The Do’s and Don’ts of Implementing Music Events

Implementing music events is exciting but also challenging. There are a lot of moving parts involved so you need to ensure that each of the cogs works in sync. With social media around, it’s also easy for people to share in the success or failure of your event. Without proper event planning, your music event’s mishaps may resonate more than your message to your target crowd.

Here are the DO’s and DON’TS of doing music events.

Do plan your music events early.
Don’t procrastinate.
Planning early is key to successfully executing your event. First, you need to align all the schedules of your team and your suppliers. You should also ensure that your product marketing team and your sales staff are aligned with your event concept and messaging. This will help you communicate your needs better to your suppliers. Having an earlier lead time allows you to estimate a bigger budget and get finance to approve it.

Event planning should be between eight to twelve months. Actually, eight months is the ideal time for you to prepare. That gives you two months to conceptualize and scout for the right suppliers, and six whole months of planning events. It also gives you time to deal with major changes like photo and video reshoots, as well as changes in schedules. You also need to plan early so VIPs can pencil book them early in their schedules.

Most importantly, work backwards. The end should determine how everything else should be timed.

Do outsource as much as you can.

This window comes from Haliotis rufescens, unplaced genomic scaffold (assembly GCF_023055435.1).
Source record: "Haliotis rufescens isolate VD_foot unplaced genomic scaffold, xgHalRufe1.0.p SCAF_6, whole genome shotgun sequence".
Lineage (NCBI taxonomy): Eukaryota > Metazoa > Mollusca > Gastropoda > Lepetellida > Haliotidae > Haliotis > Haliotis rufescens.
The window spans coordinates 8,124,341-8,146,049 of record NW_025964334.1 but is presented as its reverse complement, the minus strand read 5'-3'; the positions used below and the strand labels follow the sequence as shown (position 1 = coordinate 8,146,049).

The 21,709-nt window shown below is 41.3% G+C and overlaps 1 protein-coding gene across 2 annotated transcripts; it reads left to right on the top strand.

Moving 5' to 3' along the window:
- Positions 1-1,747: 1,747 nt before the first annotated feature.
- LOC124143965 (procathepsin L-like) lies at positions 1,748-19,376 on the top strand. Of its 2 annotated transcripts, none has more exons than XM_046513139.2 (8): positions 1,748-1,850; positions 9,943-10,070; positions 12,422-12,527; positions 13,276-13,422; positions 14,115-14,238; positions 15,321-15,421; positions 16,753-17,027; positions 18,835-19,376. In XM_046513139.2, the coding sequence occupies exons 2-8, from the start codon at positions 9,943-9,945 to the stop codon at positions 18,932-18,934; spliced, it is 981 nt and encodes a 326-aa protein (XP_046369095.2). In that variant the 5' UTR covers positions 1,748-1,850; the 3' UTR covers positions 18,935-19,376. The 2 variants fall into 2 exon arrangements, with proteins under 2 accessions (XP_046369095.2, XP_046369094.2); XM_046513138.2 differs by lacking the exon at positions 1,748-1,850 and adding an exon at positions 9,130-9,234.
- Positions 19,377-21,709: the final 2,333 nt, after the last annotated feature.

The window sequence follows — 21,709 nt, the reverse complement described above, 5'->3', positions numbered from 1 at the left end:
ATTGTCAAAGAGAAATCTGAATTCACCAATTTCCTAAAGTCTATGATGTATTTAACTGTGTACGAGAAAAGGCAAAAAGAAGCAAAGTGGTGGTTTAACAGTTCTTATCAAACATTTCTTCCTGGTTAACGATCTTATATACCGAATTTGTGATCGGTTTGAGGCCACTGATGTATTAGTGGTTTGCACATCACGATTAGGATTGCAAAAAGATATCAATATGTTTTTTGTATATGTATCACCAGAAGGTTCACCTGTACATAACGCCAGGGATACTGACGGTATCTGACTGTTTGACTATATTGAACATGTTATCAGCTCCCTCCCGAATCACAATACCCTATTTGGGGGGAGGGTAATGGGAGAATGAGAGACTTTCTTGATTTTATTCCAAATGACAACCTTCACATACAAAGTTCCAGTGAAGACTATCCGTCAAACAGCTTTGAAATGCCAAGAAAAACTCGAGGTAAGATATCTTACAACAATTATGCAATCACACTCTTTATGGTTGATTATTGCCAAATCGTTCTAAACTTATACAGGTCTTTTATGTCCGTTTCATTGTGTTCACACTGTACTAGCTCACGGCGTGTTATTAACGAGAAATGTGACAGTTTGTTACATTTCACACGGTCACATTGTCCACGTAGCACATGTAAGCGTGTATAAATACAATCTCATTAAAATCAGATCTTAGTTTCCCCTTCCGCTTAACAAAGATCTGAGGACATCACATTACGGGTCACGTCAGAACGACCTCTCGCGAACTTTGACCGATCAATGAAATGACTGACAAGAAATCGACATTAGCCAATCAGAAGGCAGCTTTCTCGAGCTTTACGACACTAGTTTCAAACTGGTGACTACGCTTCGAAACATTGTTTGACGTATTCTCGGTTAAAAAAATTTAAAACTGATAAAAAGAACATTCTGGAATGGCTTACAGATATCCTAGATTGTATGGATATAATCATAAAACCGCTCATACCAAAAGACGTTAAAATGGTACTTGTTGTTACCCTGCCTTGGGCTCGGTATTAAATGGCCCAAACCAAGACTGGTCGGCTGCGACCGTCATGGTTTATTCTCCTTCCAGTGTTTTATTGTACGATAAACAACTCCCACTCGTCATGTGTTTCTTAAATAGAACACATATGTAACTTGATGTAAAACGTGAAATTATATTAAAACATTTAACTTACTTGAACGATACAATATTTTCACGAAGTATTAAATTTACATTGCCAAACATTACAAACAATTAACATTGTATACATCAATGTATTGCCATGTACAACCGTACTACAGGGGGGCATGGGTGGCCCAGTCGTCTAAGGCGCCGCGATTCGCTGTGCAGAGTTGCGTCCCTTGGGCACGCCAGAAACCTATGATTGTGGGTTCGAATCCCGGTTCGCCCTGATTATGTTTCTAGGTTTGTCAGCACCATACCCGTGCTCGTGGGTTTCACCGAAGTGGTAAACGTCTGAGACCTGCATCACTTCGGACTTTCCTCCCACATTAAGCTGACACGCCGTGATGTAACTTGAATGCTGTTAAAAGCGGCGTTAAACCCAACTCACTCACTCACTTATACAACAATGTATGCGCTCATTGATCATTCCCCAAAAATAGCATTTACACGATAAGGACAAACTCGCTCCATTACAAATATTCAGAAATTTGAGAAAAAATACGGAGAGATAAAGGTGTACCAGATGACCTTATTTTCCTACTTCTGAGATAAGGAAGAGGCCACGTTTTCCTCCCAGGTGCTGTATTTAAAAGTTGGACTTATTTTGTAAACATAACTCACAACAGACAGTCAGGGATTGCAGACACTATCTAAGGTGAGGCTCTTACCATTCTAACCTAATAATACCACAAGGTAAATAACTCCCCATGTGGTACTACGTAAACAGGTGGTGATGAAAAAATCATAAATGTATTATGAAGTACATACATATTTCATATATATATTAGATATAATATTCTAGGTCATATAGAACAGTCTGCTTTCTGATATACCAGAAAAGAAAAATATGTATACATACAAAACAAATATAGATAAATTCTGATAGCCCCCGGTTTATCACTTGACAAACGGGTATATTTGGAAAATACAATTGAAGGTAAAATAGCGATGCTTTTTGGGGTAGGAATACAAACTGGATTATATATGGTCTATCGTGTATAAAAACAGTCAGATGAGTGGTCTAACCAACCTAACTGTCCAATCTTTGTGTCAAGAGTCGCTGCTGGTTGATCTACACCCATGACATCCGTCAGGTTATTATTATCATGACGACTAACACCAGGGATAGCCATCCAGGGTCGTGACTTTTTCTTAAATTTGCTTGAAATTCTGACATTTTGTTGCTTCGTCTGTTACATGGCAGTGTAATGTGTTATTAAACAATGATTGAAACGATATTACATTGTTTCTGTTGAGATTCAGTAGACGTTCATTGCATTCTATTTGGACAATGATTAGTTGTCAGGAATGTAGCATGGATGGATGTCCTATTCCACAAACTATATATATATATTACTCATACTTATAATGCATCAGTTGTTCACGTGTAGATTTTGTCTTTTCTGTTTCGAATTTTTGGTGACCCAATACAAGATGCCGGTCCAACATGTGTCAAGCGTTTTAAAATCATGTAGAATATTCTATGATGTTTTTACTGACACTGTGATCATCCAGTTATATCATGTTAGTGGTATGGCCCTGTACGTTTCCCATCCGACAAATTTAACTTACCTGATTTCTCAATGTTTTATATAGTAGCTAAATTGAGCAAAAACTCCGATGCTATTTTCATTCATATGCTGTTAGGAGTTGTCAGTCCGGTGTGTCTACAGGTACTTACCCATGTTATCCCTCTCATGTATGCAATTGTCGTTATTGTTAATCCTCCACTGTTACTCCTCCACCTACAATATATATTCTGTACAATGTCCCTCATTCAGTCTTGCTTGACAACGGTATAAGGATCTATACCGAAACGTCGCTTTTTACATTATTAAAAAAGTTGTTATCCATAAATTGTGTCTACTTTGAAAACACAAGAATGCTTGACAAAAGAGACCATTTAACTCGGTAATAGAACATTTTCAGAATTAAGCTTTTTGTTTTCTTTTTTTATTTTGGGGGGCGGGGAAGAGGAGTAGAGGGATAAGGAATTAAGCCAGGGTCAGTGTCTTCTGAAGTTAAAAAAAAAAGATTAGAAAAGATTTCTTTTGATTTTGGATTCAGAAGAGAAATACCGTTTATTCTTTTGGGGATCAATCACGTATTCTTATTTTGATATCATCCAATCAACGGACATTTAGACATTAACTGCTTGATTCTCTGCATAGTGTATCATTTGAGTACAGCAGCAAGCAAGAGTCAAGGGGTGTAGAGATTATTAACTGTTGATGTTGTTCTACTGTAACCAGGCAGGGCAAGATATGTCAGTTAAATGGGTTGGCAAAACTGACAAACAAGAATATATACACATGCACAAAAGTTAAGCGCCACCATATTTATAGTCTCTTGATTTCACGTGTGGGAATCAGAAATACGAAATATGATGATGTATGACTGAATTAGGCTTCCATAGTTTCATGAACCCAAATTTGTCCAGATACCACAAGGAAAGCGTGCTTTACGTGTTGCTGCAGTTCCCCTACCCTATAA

Don’t rely on your internal staff.
One of the major mistakes that companies commit is getting their staff to implement their music events. While this might work for internal events (that’s what human resources is for, right?), it won’t work for major music events. Your team members have specialties and tasks to attend to. Don’t complicate things by getting them to execute an event, since it’s not their forte. They can help in coordination, but not execution.

Here are the most important teams for you to outsource:

  • Hosts
  • Bands or entertainment (if needed)
  • Event marketing team, including secretariat
  • Creatives (Graphic designer, photographer, videographer)
  • Catering
  • Logistics
  • Security

There are a lot of marketing agencies that do events, but I recommend getting one that specializes in event and music marketing.

Do advertise.
Don’t spam.
If you’re doing a music event for the public, then you need to get the word out! If you have the budget, then do both OOH (Out-of-Home) advertising, public relations, and digital advertising. Do broadcast advertising if you must. The more channels you use, the more your event is bound to be a success.

Having said that, don’t spam! I remember not wanting to go to a concert simply because I was bombarded with too much ads for it.